Thursday, June 24, 2010

CEiMB: Chicken Paella with Sausage and Olives

It's Thursday! That means it is time for another Craving Ellie in My Belly recipe. This week's recipe was chosen by Margaret of Tea and Scones. She chose for us to make the Chicken Paella with Sausage and Olives from So Easy: Luscious, Healthy Recipes for Every Meal of the Week by Ellie Krieger. The recipe can be found online here.

I had never made paella before, and this recipe is a bit different as far as other recipes I have seen. Traditional paella is made is a special pan that allows the rice to form a chewy, crispy crust on the bottom. Unfortunately, I do not have one of those pans, but I think that the fact that the dish is cooked in the oven adds a nice chewy texture to the rice. For me, what makes this dish different from a common chicken and rice dish is the addition of green Spanish olives and saffron. These ingredients add an extra layer of flavor that makes the dish a little sour (olives) with floral undertones (saffron). With the addition of turmeric, it makes the rice a lovely yellow color.

Of course, like always, I made some substitutions and additions. I am finally seeing the first vegetables pop up in my garden. Earlier this week I picked a handful of sugar snap peas and a small yellow squash. I sliced the sugar snap peas and used them in place of the frozen peas called for in the recipe, which was quite lovely, they were sweet and had a great texture to them. I also sliced the squash into rounds and added that to the dish as well. Unfortunately, I don't have any tomatoes in my garden yet, and the tomatoes at my grocery store looked dreadful, so I substituted about one cup of canned diced tomatoes that I drained and added to the pan. To compensate for the extra liquid, I cut back on the chicken broth and used one 14 ounce can of chicken broth instead of the 2 1/2 cups used in the original recipe. I think that worked really well because the tomatoes added a nice sweetness that balance out the briny-ness of the olives. Finally, to give the dish an extra Spanish flair I added 1/2 teaspoon of smoked Spanish paprika.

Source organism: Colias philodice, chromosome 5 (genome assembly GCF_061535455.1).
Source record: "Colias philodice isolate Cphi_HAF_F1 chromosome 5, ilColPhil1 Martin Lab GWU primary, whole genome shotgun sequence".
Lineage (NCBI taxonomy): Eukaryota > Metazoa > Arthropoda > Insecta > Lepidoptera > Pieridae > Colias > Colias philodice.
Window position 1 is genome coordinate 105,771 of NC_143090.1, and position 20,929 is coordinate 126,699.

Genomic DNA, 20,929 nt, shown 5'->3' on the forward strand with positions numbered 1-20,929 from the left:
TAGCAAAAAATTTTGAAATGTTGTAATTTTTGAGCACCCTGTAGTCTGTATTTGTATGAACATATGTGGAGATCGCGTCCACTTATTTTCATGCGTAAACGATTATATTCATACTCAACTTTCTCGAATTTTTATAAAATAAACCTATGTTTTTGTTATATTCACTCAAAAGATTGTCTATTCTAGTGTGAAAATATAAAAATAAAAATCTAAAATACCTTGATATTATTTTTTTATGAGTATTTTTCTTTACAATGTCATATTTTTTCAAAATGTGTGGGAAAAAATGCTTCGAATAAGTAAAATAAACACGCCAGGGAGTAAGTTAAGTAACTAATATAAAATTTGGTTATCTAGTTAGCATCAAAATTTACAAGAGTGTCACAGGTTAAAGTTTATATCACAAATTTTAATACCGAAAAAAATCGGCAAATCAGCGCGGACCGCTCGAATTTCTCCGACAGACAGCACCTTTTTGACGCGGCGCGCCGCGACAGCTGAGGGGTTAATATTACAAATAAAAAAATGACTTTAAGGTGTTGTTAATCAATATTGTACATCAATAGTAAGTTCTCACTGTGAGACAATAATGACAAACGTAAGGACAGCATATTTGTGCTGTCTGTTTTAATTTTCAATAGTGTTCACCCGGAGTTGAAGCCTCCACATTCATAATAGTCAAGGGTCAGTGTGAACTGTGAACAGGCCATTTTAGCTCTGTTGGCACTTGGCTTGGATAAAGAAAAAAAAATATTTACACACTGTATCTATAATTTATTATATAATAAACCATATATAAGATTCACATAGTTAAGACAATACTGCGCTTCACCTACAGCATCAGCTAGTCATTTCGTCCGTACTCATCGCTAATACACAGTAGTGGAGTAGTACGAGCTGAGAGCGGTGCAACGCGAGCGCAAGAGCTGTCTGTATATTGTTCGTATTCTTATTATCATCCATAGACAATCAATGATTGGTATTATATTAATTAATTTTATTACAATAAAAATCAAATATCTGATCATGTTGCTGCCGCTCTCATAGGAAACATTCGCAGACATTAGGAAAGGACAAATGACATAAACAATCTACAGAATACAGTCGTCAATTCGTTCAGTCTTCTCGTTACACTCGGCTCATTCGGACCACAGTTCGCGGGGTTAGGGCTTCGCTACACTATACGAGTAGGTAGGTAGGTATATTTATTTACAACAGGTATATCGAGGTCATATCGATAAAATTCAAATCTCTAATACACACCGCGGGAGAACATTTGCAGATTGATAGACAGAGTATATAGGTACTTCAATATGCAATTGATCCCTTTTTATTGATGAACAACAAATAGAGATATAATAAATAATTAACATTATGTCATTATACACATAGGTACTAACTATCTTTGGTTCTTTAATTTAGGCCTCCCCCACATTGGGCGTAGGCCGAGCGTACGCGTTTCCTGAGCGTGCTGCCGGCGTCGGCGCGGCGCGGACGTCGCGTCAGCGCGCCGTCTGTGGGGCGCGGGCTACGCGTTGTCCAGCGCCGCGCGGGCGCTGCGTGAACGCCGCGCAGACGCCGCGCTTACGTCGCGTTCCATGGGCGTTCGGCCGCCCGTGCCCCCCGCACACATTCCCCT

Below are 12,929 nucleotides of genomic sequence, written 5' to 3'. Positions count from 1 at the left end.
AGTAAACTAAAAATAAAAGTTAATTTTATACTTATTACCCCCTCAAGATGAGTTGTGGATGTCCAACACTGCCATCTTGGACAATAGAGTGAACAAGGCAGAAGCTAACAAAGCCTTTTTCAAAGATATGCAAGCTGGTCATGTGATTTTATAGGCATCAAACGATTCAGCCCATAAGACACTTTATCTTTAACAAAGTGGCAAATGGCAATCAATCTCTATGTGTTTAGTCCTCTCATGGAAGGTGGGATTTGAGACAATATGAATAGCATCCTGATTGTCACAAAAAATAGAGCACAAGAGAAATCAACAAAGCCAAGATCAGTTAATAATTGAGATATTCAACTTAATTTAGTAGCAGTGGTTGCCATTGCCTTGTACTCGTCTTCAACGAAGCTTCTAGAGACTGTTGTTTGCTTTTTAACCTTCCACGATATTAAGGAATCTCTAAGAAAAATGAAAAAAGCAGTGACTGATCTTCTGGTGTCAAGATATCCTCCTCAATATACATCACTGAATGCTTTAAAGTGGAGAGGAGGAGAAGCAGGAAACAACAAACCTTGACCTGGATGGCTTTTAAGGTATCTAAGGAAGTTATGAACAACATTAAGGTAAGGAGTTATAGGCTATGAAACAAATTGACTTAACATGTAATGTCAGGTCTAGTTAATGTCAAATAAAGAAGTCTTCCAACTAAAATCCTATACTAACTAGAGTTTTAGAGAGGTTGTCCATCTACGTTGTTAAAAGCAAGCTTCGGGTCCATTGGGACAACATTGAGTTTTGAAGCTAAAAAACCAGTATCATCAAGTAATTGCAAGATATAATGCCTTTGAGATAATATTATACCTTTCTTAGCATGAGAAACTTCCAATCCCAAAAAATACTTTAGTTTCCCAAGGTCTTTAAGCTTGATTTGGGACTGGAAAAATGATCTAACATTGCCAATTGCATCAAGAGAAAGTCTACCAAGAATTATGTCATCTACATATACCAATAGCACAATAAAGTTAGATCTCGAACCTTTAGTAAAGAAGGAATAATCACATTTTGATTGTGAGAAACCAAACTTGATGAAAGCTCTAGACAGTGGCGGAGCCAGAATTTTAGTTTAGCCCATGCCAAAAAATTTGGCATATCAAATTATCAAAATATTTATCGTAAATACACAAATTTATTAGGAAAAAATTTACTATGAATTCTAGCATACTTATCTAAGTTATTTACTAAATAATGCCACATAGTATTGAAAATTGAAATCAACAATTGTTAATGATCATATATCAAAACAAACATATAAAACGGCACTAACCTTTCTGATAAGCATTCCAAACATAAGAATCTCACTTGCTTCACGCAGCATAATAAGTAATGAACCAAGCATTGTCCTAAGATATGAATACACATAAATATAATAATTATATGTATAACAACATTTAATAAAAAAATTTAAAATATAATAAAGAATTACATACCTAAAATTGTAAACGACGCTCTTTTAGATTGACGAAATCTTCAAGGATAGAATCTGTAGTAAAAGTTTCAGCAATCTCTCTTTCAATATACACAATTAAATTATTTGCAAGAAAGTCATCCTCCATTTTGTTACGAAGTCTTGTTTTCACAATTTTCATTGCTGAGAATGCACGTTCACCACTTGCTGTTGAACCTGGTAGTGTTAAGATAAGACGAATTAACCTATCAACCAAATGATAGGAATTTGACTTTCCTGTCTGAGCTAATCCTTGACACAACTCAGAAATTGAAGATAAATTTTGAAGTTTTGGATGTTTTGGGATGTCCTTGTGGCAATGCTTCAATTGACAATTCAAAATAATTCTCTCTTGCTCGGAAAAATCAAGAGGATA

I was quite surprised how much I liked this dish. I am not a big fan of olives, and when I do eat them, I prefer the Greek kalamata olives, not green olives. But luckily for me, I live next to a great specialty grocery store that has an olive bar, so I was able to pick up some green Spanish olives that were stuffed with red bell peppers. They were delicious. Another great recipe from Ellie. Be sure to check out Margaret's blog for the recipe as well as the Craving Ellie in My Belly blogroll to see what other bloggers did with their recipes!


AppleC said...

The dish looks great. Sometimes you just have to used canned tomatoes when fresh ones lack flavor.
I used sliced black olives. They made my job a little easier and..I'm not usually a fan of the pimento.

Kayte said...

It all looks just great...such fun to hear about everyone's own twist on what they add or subtract each week. The pea sub was a good one! Mark thought it needed more spicing but Matt and I liked it just fine. Definitely a repeat...yours looks wonderful.

Peggy said...

I think the sugar snap peas sound better than the frozen ones! It is a beautiful photo too. We really liked eating this and I enjoyed cooking it. And doesn't it always feel so good to think you are eating something that is good for you as well? Your paella looks delicious.

TeaLady said...

Great idea to add extra healthyness to this with the squash. And the peas, too. Our squash are gone, but we have plenty of maters.

The paella looks perfectly delicious.

Bri said...

Yours turned out fantastic! I wish I'd thought to add Spanish smoked paprika; what a great addition! I love sugar snap peas and probably would have loved them in this dish, as well.

Anonymous said...

Your substitutions sound amazing! Nothing tops fresh veggies from the garden, and I am a huge fan of green olives and an olve bar sounds heavenly! I've never had paella before but have been turned off on making it before because of the specialty pan and technique used.